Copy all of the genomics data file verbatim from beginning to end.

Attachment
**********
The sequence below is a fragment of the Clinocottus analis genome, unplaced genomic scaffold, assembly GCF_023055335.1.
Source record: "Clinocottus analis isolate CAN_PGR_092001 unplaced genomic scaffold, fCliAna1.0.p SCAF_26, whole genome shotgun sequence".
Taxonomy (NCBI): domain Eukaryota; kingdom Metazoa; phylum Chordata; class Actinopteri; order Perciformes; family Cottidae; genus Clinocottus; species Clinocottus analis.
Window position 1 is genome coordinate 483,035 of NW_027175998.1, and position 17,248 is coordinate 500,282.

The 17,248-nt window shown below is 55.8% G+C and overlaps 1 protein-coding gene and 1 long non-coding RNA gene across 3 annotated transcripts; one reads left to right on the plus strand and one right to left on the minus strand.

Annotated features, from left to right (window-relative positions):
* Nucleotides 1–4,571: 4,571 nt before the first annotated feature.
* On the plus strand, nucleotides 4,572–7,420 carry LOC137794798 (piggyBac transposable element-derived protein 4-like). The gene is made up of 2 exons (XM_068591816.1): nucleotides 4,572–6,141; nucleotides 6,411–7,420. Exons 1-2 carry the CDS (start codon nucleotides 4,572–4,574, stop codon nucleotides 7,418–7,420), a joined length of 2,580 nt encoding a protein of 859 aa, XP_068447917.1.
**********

The sequence below is a fragment of the Clinocottus analis genome, unplaced genomic scaffold, assembly GCF_023055335.1.
Source record: "Clinocottus analis isolate CAN_PGR_092001 unplaced genomic scaffold, fCliAna1.0.p SCAF_26, whole genome shotgun sequence".
Taxonomy (NCBI): domain Eukaryota; kingdom Metazoa; phylum Chordata; class Actinopteri; order Perciformes; family Cottidae; genus Clinocottus; species Clinocottus analis.
Window position 1 is genome coordinate 483,035 of NW_027175998.1, and position 17,248 is coordinate 500,282.

The 17,248-nt window shown below is 55.8% G+C and overlaps 1 protein-coding gene and 1 long non-coding RNA gene across 3 annotated transcripts; one reads left to right on the plus strand and one right to left on the minus strand.

Annotated features, from left to right (window-relative positions):
* Nucleotides 1–4,571: 4,571 nt before the first annotated feature.
* On the plus strand, nucleotides 4,572–7,420 carry LOC137794798 (piggyBac transposable element-derived protein 4-like). The gene is made up of 2 exons (XM_068591816.1): nucleotides 4,572–6,141; nucleotides 6,411–7,420. Exons 1-2 carry the CDS (start codon nucleotides 4,572–4,574, stop codon nucleotides 7,418–7,420), a joined length of 2,580 nt encoding a protein of 859 aa, XP_068447917.1.